- For now, 4-6 weeks is a sufficient time in any one place for us. One night, we went out to dinner with our friend, Mike Johnson, and the length of time for our stay was a topic of conversation. Mike had been in Puerto Vallarta for three months and was probably staying another three to learn Spanish, and we were talking about the routines that we’d fallen into. I asked him how long he’d stay if he came back. His answer was rapid: “4 to 6 weeks.” We all felt like we needed time to unpack and adapt to a new place, but if the place wasn’t big (Mike lives in Austin), it was easy to get into a routine that was really no different from back home. In four to six weeks, it was possible, at least in Puerto Vallarta, to do different things most days, still repeat the places you liked, and not get into a rut. This also seems to be the modus operandi of our blogger buddies at Geekstreamers and Earth Vagabonds (at least until they got stuck in the Philippines during the pandemic).
- Keeping a base and exploring from there was logistically easier. We visited Guadalajara for five days and only brought backpacks because we flew Viva Aerobus and we did not want to pay for the checked bag or the carry-on bag. Because we were willing to go with just very stuffed backpacks, we were able to leave everything else in our apartment in Puerto Vallarta while we were in Guadalajara. Of course, the downside was that we were paying for two vacation lodging bills – our AirBnB in Puerto Vallarta and our hotel in Guadalajara – concurrently. That was definitely not a budget hack, but it was a flexibility and simplicity hack. When we are in Europe, we may try the hub-and-spoke model of exploring again.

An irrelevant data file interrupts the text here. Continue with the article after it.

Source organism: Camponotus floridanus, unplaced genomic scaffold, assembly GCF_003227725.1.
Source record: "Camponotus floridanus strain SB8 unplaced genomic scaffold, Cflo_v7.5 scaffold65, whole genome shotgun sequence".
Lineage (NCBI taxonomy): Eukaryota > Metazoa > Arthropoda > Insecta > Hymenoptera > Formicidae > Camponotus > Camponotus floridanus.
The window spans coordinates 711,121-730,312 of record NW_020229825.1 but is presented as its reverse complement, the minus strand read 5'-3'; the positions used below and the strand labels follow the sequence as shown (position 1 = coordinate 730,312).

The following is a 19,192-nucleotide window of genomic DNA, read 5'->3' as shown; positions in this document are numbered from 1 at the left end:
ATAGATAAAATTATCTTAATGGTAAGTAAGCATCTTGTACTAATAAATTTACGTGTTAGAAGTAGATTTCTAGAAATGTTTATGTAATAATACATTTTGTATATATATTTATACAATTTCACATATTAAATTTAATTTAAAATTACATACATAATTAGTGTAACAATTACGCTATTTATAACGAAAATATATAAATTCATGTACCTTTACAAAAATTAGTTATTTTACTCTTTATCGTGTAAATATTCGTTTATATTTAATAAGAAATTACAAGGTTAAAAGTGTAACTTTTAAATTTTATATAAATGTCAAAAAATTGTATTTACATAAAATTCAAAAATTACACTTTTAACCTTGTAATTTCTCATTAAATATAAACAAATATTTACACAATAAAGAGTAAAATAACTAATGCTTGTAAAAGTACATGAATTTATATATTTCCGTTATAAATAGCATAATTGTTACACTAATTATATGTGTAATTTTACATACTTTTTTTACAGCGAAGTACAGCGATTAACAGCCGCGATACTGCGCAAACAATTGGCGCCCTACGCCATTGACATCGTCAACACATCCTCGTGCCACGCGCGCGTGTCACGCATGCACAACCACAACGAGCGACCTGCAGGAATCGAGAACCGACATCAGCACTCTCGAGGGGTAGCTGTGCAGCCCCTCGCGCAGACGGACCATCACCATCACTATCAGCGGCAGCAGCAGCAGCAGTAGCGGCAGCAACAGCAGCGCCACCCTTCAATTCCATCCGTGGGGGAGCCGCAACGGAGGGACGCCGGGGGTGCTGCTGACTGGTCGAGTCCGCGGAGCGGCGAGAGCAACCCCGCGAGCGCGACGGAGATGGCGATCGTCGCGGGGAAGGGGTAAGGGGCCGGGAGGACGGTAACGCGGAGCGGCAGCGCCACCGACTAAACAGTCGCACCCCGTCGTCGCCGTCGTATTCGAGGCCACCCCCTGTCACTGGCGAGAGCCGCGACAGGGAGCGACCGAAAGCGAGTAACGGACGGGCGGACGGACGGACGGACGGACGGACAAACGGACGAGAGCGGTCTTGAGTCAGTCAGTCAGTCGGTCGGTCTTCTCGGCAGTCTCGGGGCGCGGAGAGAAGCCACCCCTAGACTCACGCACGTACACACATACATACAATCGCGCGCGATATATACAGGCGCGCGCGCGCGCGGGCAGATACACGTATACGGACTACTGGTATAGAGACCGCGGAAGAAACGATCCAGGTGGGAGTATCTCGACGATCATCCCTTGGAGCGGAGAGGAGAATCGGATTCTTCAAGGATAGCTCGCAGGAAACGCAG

- The weather in Puerto Vallarta is markedly better in January, February, and March than in September and October. The last time we were in Puerto Vallarta, the weather was hot and humid, with storms nearly every day. This time, the highs were in the upper 70s and lower 80s, with lower humidity, and no rain. In the mornings, the temperatures were in the mid-60s, and I noticed a lot of locals wearing sweatshirts and long-sleeved t-shirts. It’s the high season in Puerto Vallarta for a reason.
- Uber picks you up faster; Didi is much cheaper if you’re willing to wait. Let’s be clear; ride sharing in Mexico is far cheaper than it is in the U.S., so the differences in cost are usually on the order of $3-5. That said, a 250 peso trip just visually is more shocking than a 150 peso trip to the same destination. Also, Didi is a Chinese company, and that may affect your choices, depending on your geopolitical view of large Chinese companies.
In summary, Puerto Vallarta has been an excellent place to learn Spanish. Additionally, in later years, when we become eligible for lens replacement surgery, we would definitely go back there to get the procedure done, and we would not hesitate to use Dra. Cadena. For people who love the beach and the ocean and could happily spend the rest of their days there, you could do worse than Puerto Vallarta, although I suspect that, unless you want a place that very heavily caters to tourists, there are better beach cities to explore.